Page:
A Medical Gas System Installation Project And Usage Requirements

A medical gas system is critical when caring for patients who will either be undergoing surgery or will be in need of oxygen support during routine procedures. A set of blueprints and compliance guidelines will aid with setting up a medical gas system.

The Blueprints

A facility manager is a vital employee who will be responsible for overseeing and maintaining new equipment. An engineer will devise the blueprints that will outline where various gas tanks will be installed. In a hospital setting, gas is typically set up in a central room that is off-limits to personnel and patients. Manifolds are used to distribute an endless supply of gas throughout a pipeline system. On the opposite end of the pipeline, there will be outlets that medical equipment will be attached to.

The medical gas outlets will be color-coded, which will allow a caregiver to properly assess each wall or ceiling outlet and connect the medical device that will be needed to distribute nitrous oxide, oxygen, carbon dioxide, and other gases that are essential for patient care. A set of blueprints will outline where a ventilation system will be installed.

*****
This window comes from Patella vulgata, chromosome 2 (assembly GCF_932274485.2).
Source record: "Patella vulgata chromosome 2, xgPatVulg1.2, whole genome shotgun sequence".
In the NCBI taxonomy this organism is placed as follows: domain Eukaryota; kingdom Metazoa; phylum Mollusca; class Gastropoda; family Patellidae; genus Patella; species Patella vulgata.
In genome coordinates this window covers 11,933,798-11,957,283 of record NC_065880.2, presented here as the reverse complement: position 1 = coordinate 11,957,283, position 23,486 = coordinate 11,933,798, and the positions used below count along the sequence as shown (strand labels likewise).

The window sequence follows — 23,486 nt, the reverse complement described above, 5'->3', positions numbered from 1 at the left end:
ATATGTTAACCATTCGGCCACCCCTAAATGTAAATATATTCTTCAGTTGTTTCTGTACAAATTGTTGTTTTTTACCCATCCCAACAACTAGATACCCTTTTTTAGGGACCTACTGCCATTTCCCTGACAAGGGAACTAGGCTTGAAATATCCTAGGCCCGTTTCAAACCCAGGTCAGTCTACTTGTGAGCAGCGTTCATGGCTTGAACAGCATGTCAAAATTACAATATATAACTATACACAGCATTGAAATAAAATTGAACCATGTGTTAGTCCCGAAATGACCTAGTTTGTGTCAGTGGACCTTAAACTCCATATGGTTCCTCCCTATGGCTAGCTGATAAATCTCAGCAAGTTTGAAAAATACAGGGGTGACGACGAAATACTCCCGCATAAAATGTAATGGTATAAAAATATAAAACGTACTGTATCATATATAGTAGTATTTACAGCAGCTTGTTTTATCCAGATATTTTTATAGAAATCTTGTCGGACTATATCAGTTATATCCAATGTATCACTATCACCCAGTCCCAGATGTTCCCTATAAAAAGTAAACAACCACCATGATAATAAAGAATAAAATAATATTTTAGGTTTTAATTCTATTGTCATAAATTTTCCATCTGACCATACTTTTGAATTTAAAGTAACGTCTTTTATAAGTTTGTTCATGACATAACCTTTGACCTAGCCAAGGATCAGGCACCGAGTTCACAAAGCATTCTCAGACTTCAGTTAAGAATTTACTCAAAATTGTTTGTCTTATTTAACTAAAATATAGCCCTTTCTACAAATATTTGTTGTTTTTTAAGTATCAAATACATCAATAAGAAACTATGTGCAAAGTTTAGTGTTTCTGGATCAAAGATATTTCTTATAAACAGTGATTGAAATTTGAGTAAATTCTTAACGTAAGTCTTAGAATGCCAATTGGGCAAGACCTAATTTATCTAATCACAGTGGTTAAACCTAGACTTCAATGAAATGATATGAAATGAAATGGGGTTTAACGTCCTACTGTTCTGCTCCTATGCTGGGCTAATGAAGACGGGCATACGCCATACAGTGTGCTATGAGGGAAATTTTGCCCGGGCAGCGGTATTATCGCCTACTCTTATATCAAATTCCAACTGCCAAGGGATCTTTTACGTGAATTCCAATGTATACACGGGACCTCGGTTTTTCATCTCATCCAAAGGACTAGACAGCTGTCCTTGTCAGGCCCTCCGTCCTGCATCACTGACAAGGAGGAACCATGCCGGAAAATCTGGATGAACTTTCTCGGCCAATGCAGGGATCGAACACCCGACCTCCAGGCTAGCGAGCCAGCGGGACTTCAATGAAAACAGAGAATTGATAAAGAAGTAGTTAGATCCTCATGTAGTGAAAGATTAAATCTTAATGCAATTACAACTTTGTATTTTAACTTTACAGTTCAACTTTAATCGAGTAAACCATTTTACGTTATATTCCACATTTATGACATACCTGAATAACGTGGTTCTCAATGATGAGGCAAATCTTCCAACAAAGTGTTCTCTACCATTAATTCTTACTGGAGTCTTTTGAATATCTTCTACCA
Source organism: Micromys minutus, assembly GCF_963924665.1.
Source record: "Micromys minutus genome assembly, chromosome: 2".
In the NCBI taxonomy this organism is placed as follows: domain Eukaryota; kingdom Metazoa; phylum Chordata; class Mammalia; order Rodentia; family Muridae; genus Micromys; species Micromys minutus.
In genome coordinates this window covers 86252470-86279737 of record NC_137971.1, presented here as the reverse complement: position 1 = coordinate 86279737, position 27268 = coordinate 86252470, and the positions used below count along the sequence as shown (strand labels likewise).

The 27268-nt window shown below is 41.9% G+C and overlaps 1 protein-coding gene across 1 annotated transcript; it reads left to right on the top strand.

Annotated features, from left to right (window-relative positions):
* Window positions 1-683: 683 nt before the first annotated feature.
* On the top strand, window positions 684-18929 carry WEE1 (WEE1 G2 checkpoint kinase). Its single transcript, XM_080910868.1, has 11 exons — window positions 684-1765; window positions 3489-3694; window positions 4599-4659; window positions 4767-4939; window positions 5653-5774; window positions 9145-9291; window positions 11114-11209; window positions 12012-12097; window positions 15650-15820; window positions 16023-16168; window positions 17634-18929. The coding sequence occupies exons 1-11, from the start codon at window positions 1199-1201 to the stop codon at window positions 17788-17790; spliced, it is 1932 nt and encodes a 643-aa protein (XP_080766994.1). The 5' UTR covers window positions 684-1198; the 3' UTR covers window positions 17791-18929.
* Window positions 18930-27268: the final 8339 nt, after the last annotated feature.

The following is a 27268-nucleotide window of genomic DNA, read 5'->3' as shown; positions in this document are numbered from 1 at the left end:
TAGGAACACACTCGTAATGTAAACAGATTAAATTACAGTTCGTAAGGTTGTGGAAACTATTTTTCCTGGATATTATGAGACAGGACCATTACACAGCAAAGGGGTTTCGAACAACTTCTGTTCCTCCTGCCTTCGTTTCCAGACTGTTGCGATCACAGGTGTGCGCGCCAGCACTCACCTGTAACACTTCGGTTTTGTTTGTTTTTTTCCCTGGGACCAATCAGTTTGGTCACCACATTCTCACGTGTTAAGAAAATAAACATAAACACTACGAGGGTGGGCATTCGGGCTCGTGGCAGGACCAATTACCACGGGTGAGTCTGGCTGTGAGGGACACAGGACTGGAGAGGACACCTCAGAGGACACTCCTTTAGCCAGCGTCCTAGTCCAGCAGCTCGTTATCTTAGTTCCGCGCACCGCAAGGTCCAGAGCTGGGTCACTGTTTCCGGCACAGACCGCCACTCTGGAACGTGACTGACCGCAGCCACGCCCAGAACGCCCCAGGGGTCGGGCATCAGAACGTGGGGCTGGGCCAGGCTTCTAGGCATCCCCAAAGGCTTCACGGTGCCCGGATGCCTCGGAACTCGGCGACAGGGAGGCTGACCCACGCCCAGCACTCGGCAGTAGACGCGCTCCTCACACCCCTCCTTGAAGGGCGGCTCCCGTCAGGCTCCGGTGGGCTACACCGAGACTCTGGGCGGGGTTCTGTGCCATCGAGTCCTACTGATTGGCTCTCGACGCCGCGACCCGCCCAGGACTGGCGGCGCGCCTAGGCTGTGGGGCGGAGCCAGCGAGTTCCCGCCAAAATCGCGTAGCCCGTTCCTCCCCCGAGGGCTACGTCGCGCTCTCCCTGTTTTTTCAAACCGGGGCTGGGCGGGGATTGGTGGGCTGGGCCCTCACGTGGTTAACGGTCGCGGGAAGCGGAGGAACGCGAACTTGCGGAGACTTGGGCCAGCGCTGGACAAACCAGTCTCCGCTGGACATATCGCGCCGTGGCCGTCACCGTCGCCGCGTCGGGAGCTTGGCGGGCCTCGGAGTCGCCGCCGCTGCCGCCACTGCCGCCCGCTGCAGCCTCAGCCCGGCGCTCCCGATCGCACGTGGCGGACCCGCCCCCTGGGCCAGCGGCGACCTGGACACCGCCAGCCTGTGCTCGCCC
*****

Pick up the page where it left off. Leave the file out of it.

Compliance Requirements

A set of medical compliance and fire safety guidelines will need to be followed. A technician who has trained in the medical gas field will need to be hired to install copper piping, gas tanks, and ventilation components. Copper piping must be properly tagged. The tagging system will consist of permanent labels that will identify a particular gas type that will be routed through a series of piping sections.

Each label will match the label that is attached to the outlet that is on the opposite end of the piping. Medical compliance guidelines use a universal color-coding system. The labels will be one or two distinct colors. A facility manager should require medical personnel to memorize a list of color codes that pertain to a medical gas system. If any piping will be buried underground, coded labels will be secured along the surface of the ground.

A test run will be performed after the gas has been installed by a technician. Medical equipment will need to be connected to the outlets where gas will be used. A calibration process can be performed, which will determine if gas is effectively being released through the piping. A gas supply room should be kept sanitized, to reduce damage to the equipment. Gas monitoring will also be essential. This requires records to be collected, which will determine when more gas will need to be added to each tank.